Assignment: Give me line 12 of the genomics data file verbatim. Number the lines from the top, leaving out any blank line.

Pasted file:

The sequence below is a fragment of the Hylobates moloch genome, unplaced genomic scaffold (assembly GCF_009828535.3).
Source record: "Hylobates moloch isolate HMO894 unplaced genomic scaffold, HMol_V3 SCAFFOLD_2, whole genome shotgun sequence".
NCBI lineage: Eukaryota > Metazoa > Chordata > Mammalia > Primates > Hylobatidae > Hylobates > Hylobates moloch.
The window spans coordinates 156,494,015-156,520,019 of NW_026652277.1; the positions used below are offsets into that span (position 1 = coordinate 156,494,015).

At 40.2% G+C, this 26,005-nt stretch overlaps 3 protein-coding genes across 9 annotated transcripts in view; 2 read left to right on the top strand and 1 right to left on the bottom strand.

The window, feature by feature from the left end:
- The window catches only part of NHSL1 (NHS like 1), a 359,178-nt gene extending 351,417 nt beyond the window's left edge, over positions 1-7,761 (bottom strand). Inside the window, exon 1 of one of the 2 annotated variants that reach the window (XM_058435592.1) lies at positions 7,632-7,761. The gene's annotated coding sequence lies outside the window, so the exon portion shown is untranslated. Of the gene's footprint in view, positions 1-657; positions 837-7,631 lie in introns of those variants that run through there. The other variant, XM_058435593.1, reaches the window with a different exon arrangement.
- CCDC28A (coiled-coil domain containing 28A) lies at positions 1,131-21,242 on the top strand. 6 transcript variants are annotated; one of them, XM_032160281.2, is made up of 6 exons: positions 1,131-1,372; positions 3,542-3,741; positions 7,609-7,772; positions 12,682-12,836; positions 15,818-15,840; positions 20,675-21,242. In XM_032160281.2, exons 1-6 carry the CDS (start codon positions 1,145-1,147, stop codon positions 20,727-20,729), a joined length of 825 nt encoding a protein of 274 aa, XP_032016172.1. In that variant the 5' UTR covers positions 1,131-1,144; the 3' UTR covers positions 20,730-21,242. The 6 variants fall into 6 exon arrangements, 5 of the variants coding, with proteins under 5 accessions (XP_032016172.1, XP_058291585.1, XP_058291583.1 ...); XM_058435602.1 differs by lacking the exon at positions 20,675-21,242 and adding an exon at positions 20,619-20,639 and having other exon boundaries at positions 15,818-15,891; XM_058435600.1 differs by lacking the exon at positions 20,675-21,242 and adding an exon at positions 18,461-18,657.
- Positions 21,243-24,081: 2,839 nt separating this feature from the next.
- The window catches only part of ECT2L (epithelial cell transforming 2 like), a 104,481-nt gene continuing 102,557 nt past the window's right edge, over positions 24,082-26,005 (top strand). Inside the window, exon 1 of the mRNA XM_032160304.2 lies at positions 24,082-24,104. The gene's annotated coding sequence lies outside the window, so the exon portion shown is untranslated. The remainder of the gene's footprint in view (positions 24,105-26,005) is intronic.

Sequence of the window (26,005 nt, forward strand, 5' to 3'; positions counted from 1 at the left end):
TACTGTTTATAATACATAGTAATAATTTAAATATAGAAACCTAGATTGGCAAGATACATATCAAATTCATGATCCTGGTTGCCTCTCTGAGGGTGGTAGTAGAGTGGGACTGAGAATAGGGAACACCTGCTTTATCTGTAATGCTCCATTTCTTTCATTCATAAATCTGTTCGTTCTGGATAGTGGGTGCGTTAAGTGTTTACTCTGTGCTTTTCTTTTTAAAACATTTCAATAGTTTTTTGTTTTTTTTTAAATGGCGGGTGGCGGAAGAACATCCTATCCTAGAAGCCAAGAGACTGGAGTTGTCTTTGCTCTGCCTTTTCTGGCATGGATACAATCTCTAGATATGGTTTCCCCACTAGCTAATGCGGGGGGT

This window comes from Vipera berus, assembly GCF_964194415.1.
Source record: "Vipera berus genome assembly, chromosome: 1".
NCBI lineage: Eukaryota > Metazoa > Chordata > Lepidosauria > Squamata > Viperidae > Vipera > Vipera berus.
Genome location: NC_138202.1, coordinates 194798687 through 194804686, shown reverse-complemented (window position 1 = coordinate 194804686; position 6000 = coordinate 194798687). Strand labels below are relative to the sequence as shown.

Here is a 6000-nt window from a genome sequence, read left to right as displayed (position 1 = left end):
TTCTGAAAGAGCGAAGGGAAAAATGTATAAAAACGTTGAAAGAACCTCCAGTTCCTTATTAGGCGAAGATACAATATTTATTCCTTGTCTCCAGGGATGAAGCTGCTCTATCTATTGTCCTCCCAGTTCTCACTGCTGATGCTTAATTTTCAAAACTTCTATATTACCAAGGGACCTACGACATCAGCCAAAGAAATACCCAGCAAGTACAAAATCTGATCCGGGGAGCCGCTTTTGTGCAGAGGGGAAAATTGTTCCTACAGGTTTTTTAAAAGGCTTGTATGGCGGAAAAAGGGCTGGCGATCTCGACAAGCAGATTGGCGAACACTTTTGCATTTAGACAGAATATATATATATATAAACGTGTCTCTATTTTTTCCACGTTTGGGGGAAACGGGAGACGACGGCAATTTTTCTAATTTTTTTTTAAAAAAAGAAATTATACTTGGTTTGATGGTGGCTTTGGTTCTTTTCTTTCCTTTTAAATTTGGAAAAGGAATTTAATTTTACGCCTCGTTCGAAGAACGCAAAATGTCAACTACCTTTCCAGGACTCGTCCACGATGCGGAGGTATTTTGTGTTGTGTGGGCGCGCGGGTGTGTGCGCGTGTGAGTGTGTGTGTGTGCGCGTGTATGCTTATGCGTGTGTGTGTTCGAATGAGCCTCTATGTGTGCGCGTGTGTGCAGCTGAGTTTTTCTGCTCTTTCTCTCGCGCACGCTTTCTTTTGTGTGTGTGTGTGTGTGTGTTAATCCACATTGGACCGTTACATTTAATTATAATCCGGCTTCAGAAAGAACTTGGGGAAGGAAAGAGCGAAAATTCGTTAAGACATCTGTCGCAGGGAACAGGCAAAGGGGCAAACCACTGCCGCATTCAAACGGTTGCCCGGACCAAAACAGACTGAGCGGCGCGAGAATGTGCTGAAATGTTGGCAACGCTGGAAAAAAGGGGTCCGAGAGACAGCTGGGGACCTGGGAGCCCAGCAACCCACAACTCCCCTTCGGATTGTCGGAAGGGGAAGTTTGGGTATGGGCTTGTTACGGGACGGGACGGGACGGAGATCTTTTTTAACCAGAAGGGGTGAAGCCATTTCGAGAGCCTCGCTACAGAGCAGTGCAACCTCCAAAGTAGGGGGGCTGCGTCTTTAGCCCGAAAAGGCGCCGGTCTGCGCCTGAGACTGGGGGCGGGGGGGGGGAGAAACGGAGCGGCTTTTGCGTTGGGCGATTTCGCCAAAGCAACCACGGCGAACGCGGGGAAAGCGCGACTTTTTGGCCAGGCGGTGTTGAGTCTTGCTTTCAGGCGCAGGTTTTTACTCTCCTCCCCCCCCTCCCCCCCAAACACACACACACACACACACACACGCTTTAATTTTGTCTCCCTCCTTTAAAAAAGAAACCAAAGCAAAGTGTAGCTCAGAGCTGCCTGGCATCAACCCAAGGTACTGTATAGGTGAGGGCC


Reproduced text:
TACTGTTTATAATACATAGTAATAATTTAAATATAGAAACCTAGATTGGCAAGATACATATCAAATTCATGATCCTGGTTGCCTCTCTGAGGGTGGTAGTAGAGTGGGACTGAGAATAGGGAACACCTGCTTTATCTGTAATGCTCCATTTCTTTCATTCATAAATCTGTTCGTTCTGGATAGTGGGTGCGTTAAGTGTTTACTCTGTGCTTTTCTTTTTAAAACATTTCAATAGTTTTTTGTTTTTTTTTAAATGGCGGGTGGCGGAAGAACATCCTATCCTAGAAGCCAAGAGACTGGAGTTGTCTTTGCTCTGCCTTTTCTGGCATGGATACAATCTCTAGATATGGTTTCCCCACTAGCTAATGCGGGGGGT